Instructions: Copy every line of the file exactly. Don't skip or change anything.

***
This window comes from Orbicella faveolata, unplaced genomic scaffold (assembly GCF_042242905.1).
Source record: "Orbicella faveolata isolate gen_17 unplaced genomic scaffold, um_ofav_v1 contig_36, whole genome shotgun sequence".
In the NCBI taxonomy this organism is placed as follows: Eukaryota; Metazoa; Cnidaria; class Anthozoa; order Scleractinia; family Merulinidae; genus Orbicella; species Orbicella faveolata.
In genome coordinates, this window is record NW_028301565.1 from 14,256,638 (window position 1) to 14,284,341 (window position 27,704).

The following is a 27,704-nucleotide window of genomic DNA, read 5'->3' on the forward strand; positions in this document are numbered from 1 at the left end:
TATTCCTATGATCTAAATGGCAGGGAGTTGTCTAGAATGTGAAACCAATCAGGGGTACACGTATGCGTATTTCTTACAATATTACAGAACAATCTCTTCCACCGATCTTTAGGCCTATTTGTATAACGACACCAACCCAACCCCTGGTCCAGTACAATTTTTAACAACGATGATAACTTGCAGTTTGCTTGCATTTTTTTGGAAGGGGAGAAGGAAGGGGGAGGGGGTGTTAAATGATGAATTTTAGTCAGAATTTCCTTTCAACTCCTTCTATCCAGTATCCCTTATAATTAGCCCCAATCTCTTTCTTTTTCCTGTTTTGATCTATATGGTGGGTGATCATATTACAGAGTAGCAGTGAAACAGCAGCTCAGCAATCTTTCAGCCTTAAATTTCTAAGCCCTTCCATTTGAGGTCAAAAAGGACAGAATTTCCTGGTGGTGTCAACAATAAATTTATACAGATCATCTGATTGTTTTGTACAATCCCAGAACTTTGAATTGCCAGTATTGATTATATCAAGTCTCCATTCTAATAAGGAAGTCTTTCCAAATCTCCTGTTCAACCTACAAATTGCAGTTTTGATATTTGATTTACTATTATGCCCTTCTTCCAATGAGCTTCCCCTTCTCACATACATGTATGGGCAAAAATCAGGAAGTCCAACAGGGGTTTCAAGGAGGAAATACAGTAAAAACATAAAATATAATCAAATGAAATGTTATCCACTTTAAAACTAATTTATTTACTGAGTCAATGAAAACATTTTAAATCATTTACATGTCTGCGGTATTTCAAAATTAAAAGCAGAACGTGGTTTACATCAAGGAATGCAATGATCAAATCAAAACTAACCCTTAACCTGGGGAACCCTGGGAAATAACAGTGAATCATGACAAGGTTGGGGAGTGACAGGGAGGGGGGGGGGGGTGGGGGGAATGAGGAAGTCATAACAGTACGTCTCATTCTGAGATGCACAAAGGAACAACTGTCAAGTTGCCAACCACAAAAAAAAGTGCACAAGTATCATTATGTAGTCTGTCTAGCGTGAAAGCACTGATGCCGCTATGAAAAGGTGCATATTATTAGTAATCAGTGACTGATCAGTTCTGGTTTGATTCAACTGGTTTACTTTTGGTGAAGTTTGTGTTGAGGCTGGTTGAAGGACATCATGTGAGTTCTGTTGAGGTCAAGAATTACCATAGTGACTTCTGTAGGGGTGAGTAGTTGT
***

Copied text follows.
This window comes from Orbicella faveolata, unplaced genomic scaffold (assembly GCF_042242905.1).
Source record: "Orbicella faveolata isolate gen_17 unplaced genomic scaffold, um_ofav_v1 contig_36, whole genome shotgun sequence".
In the NCBI taxonomy this organism is placed as follows: Eukaryota; Metazoa; Cnidaria; class Anthozoa; order Scleractinia; family Merulinidae; genus Orbicella; species Orbicella faveolata.
In genome coordinates, this window is record NW_028301565.1 from 14,256,638 (window position 1) to 14,284,341 (window position 27,704).

The following is a 27,704-nucleotide window of genomic DNA, read 5'->3' on the forward strand; positions in this document are numbered from 1 at the left end:
TATTCCTATGATCTAAATGGCAGGGAGTTGTCTAGAATGTGAAACCAATCAGGGGTACACGTATGCGTATTTCTTACAATATTACAGAACAATCTCTTCCACCGATCTTTAGGCCTATTTGTATAACGACACCAACCCAACCCCTGGTCCAGTACAATTTTTAACAACGATGATAACTTGCAGTTTGCTTGCATTTTTTTGGAAGGGGAGAAGGAAGGGGGAGGGGGTGTTAAATGATGAATTTTAGTCAGAATTTCCTTTCAACTCCTTCTATCCAGTATCCCTTATAATTAGCCCCAATCTCTTTCTTTTTCCTGTTTTGATCTATATGGTGGGTGATCATATTACAGAGTAGCAGTGAAACAGCAGCTCAGCAATCTTTCAGCCTTAAATTTCTAAGCCCTTCCATTTGAGGTCAAAAAGGACAGAATTTCCTGGTGGTGTCAACAATAAATTTATACAGATCATCTGATTGTTTTGTACAATCCCAGAACTTTGAATTGCCAGTATTGATTATATCAAGTCTCCATTCTAATAAGGAAGTCTTTCCAAATCTCCTGTTCAACCTACAAATTGCAGTTTTGATATTTGATTTACTATTATGCCCTTCTTCCAATGAGCTTCCCCTTCTCACATACATGTATGGGCAAAAATCAGGAAGTCCAACAGGGGTTTCAAGGAGGAAATACAGTAAAAACATAAAATATAATCAAATGAAATGTTATCCACTTTAAAACTAATTTATTTACTGAGTCAATGAAAACATTTTAAATCATTTACATGTCTGCGGTATTTCAAAATTAAAAGCAGAACGTGGTTTACATCAAGGAATGCAATGATCAAATCAAAACTAACCCTTAACCTGGGGAACCCTGGGAAATAACAGTGAATCATGACAAGGTTGGGGAGTGACAGGGAGGGGGGGGGGGGTGGGGGGAATGAGGAAGTCATAACAGTACGTCTCATTCTGAGATGCACAAAGGAACAACTGTCAAGTTGCCAACCACAAAAAAAAGTGCACAAGTATCATTATGTAGTCTGTCTAGCGTGAAAGCACTGATGCCGCTATGAAAAGGTGCATATTATTAGTAATCAGTGACTGATCAGTTCTGGTTTGATTCAACTGGTTTACTTTTGGTGAAGTTTGTGTTGAGGCTGGTTGAAGGACATCATGTGAGTTCTGTTGAGGTCAAGAATTACCATAGTGACTTCTGTAGGGGTGAGTAGTTGT